Birth of Siddhartha (Pala, ca. 10th century C.E.)Indian Museum, Kolkata
Birth of Siddhartha
Queen Maya standing with slight flexion of the body is shown as holding the branch of a sala tree. The child Buddha appears to be issuing from her waist section. The bejewelled lady is accompanied by three headed Brahma, the creator of the universe and four-armed Vishnu, the preserver. A small figure of the Buddha is shown standing on five lotuses to the right side of the lady symbolizing the seven steps after his birth. As legends say, the Buddha, taking seven steps declared, “I am born for enlightenment of the good of the world; this is my last birth in the world of phenomena”. Indra, the lord of the heaven, who received the child after birth, is seen on the right side with a cloth in his hands. A female attendant is seen on the left.Two devotees are seated on the pedestal.
Prediction of Asita (100-200 C.E) by unknownIndian Museum, Kolkata
Prediction of Asita
The fragment from the base of a stupa represents the scene of the prediction of the sage Asita about the future of Siddhartha made to his parents. The child is seen on the lap of a bearded and matted haired sage. A royal figure seated on a high throne with legs rested on a lower stool is evidently Suddhodana, father of Gautama. An Indo-Corinthian pilaster appears behind the figure of the sage. A standing male, probably Naradatta, the nephew of Asita, carrying a bowl in his left hand is seen by the side of the pilaster.
The Great Departure (100-200 C.E) by unknownIndian Museum, Kolkata
The Great Departure
Prince Gautama decides to renounce all worldly pleasures including his wife Yasodhara and son Rahula in quest of Supreme Knowledge, and this event is known as mahabhinishkramana (the great Departure or Renunciation). The prince mounts his favourite horse Kanthaka, whose hooves are supported by the yakshas on their palms to avoid noise. The royal groom Chhandaka holds a parasol over his head and Vajrapani (yaksha in attendance) holds his thunderbolt. The prince’s way is obstructed by Mara or Kama, who is seen holding a sword, and behind him stands a hallowed god with folded hands. The three figures of the upper-half corner may be the retinue of Mara of whom one holds a sword and other, a lady, probably Rati, who may also be identified as the presiding deity of the capital city of Kapilavastu.
Buddha in meditation (Kushana period, ca. 2nd century C.E.)Indian Museum, Kolkata
Buddha in meditation
The Buddha is seated in the attitude of meditation. There is a prominent urna on his forehead and a large nimbus behind. The raised hair line is prominent and the wavy hair is swept back over the ushnisha. The loose garment covers both his shoulders. The pedestal contains the scene of the worship of the bowl. The image in every respect is a typical example of the Gandharan idiom.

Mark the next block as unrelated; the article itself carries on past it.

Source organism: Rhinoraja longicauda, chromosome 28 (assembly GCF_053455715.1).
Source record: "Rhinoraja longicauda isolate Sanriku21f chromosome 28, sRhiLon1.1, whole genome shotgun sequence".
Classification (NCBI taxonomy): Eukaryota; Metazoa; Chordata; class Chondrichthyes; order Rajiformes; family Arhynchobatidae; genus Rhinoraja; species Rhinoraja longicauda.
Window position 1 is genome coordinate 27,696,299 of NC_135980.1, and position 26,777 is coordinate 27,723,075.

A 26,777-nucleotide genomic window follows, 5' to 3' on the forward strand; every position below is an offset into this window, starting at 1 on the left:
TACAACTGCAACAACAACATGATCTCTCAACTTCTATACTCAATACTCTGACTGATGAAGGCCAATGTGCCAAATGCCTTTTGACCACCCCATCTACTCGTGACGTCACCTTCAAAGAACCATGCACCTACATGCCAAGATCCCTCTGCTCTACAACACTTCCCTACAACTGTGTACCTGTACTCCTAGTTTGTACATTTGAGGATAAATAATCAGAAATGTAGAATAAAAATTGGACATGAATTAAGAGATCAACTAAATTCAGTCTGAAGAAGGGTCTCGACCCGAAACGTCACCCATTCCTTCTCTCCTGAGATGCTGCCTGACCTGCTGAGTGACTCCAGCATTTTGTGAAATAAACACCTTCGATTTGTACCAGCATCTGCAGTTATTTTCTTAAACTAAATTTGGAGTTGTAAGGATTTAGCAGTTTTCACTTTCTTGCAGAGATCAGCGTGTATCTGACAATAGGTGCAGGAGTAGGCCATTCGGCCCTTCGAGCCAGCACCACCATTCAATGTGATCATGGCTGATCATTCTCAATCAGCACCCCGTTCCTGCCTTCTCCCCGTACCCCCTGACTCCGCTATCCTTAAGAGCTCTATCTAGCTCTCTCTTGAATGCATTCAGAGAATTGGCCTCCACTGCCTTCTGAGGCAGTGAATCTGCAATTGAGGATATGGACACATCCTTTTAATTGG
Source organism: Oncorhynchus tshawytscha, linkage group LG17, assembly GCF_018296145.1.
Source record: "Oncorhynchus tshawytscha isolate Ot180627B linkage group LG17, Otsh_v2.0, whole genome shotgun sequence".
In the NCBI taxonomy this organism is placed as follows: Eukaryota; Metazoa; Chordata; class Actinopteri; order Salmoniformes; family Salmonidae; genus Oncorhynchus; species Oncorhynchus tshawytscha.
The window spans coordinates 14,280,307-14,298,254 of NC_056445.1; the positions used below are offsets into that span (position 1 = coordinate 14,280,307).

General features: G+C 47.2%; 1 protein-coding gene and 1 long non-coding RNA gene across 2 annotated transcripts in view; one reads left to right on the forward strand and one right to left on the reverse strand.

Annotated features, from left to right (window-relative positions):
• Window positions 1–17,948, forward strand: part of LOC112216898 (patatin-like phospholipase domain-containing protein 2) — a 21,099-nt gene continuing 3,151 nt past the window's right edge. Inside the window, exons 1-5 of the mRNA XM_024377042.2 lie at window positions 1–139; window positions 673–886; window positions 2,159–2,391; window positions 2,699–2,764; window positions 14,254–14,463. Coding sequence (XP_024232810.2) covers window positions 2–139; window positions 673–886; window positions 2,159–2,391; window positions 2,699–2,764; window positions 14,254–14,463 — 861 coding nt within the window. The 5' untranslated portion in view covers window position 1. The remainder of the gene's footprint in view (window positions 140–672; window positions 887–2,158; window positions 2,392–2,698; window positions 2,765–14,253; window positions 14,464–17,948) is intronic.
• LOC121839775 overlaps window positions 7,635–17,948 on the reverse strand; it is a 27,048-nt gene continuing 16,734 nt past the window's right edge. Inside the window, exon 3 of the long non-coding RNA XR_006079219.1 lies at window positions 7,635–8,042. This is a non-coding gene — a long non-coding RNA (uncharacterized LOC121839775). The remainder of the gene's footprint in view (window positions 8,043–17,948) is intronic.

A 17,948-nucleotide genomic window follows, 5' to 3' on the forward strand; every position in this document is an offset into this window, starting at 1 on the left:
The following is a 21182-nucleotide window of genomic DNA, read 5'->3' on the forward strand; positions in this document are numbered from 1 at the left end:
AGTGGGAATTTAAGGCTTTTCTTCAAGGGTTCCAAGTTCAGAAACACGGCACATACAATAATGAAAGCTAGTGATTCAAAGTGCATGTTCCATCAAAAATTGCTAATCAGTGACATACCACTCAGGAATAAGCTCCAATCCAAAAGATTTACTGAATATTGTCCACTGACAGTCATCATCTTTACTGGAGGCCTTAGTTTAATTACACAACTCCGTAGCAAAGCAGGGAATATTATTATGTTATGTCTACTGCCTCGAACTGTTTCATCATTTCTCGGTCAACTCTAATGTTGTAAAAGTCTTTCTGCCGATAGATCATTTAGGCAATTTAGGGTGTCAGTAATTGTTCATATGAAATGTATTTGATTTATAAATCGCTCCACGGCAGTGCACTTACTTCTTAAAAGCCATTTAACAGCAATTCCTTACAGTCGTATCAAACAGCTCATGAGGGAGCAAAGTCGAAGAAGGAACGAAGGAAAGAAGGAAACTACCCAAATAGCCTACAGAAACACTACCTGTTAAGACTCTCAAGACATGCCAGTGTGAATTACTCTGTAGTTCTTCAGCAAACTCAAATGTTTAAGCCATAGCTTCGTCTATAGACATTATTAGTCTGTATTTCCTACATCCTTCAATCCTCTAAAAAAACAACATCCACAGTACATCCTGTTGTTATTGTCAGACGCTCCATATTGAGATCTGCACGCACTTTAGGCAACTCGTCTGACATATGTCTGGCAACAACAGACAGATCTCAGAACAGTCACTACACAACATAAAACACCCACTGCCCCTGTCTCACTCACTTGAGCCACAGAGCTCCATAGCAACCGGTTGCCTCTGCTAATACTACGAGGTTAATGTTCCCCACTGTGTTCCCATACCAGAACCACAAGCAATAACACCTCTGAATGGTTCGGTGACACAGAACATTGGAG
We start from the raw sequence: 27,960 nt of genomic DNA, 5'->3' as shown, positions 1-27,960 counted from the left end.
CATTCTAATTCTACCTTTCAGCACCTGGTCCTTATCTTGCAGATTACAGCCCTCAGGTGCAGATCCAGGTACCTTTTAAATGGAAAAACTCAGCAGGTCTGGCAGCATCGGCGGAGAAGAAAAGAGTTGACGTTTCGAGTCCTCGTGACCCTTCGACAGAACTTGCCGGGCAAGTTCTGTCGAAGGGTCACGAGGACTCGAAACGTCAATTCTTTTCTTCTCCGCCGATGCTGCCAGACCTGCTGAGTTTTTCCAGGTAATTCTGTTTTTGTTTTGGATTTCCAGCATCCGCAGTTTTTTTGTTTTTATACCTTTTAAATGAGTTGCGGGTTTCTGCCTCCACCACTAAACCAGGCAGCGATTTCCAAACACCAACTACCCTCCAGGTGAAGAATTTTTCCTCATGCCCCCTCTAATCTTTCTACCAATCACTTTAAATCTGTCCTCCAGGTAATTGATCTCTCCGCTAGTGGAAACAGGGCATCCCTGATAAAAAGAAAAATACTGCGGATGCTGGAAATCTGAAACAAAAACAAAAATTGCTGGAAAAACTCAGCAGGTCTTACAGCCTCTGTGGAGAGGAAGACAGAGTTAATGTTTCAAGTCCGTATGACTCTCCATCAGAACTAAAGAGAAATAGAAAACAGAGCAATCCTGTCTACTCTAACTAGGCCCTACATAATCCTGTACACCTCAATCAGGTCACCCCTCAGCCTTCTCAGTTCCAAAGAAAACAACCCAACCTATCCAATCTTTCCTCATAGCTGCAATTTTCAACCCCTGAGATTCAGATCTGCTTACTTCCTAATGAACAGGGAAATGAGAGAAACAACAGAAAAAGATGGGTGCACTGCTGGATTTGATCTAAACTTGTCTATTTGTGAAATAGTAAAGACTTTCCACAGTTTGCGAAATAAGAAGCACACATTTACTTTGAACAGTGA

First Sermon (100-200 C.E) by unknownIndian Museum, Kolkata
The long frieze displays one of the five greatest events in the life of the Buddha – the First Sermon (dharmachakra pravartana) delivered by the Buddha at the Deer Park of Sarnath after his enlightenment at Bodhgaya. The Buddha sits cross-legged on a pedestal that bears a wheel on a pillar and below it two deer seated back to back indicating the site of the great event. Wearing a garment covering both shoulders (ubhayansika sanghati) the Buddha raises his right hand in the abhaya (granting protection) pose and the left supports the hem of the drapery. Out of his five disciples three are seated to his right and the two to his left. Like their Master they wear monk’s robe and have thick kusa grass seat. The scene is witnessed by some noble men and divine beings who hold their hands clasped in adoration or carry lotus and other flowers for worship.
Preaching Buddha (Gandhara, ca. 2nd century C.E.)Indian Museum, Kolkata
The Buddha seated in padmasana holds his two hands in the vyakhyana mudra (preaching attitude). The halo is devoid of any carving and the drapery with heavy folds covers only the left shoulder. The wavy hair is arranged in a big top-knot and the urna (mark of knowledge) is projected in the centre of the forehead. The half-closed drooping eyes impart an absorbed and inward vision.
Preaching Buddha flanked by Avalokitesvara and Maitreya (100-200 C.E) by unknownIndian Museum, Kolkata
Preaching Buddha flanked by
Avalokitesvara and Maitreya